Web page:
Bob Schultheis, University of Missouri Extension Natural Resource Engineering Specialist has compiled a Storm Shelter Packet with further information available for download at

Whether you build a shelter or not, two important steps you can take to protect your family are to prepare an emergency plan for dealing with disaster situations and put together an emergency supply kit for home, business and each vehicle.

More information on emergency preparedness and disaster recovery is available online at

Source: Bob Schultheis, MU Extension Natural Resource Engineering Specialist

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Cicadas, the aftermath

The periodical cicada's song, if it can be called that, disturbed the late May and June days and sometimes nights. Not since 1998 was such a sound heard. Cool temperatures did slow their emerging from the ground, begin chorus and continuing symphony. Warmer days activated their volume reaching nearly 100 decibels.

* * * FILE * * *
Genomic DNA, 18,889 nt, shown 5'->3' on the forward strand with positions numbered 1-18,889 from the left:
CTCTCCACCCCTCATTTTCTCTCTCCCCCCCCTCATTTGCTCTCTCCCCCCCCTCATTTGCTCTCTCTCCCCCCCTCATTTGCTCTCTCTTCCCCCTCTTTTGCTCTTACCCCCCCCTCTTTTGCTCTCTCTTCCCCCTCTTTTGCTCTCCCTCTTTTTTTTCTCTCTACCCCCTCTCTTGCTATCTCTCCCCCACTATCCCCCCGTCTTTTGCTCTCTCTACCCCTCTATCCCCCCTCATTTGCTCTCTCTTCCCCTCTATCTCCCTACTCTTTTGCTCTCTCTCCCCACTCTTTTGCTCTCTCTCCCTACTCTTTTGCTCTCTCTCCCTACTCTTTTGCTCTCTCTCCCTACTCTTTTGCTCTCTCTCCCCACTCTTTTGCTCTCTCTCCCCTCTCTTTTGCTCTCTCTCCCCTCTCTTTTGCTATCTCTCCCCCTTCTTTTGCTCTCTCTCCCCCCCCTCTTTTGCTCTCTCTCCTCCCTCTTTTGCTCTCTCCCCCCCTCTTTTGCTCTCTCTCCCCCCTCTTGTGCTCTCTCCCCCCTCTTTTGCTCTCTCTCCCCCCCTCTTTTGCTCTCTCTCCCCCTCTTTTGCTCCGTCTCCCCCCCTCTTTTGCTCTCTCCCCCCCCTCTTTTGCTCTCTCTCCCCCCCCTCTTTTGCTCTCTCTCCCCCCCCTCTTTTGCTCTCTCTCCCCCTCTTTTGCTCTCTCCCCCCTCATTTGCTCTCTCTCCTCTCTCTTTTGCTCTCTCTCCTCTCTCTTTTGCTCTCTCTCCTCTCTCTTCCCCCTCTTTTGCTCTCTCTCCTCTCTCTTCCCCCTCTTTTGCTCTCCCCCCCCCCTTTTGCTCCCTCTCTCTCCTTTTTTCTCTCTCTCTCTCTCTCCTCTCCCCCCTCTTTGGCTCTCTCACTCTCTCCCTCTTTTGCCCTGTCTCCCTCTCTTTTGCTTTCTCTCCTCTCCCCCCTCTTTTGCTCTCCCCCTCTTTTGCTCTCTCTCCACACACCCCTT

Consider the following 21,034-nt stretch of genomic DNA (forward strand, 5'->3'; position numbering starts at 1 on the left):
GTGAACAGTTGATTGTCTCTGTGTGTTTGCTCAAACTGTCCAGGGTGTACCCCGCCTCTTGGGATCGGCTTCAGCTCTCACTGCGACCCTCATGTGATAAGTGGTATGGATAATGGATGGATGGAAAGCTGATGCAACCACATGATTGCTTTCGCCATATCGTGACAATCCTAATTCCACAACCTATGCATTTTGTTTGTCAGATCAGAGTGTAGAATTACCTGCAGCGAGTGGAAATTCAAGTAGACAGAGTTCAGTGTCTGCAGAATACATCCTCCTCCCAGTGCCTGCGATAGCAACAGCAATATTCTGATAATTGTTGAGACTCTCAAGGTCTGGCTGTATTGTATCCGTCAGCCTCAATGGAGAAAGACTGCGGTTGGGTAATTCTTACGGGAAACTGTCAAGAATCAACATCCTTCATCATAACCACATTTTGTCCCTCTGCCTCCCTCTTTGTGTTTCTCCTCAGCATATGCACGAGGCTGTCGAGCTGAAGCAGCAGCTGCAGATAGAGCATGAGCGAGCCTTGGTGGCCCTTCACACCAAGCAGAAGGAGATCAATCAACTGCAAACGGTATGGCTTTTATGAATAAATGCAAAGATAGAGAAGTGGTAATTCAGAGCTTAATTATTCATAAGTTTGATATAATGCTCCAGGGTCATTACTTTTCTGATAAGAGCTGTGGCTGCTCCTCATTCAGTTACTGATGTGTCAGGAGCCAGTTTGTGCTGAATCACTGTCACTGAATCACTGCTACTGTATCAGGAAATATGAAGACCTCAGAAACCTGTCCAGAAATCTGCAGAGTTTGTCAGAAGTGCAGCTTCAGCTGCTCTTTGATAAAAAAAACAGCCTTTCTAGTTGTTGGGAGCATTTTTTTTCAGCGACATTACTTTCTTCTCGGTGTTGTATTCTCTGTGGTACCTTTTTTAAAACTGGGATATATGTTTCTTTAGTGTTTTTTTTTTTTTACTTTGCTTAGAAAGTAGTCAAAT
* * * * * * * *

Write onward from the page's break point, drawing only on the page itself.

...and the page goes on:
The noise was actually individual clicks and buzzes. It is when taken in with thousands of other clicks from thousands of male cicadas. Combined it makes a shrill, shrieking or roaring noise may wear on nerves. What drives them is finding a female partner to complete their life cycle.

Male cicadas have two large plates visible from the underside of their abdomen. If you lift those plates you can see a hollowed-out area and a pair of rigid membranes called tymbals that are attached to a muscle. When the muscle contracts, the tymbal bends slightly and makes a click, and when the muscle relaxes it snaps back into place, click, and by rapid contraction you get the click-click-click that makes the cicada's shrill noise.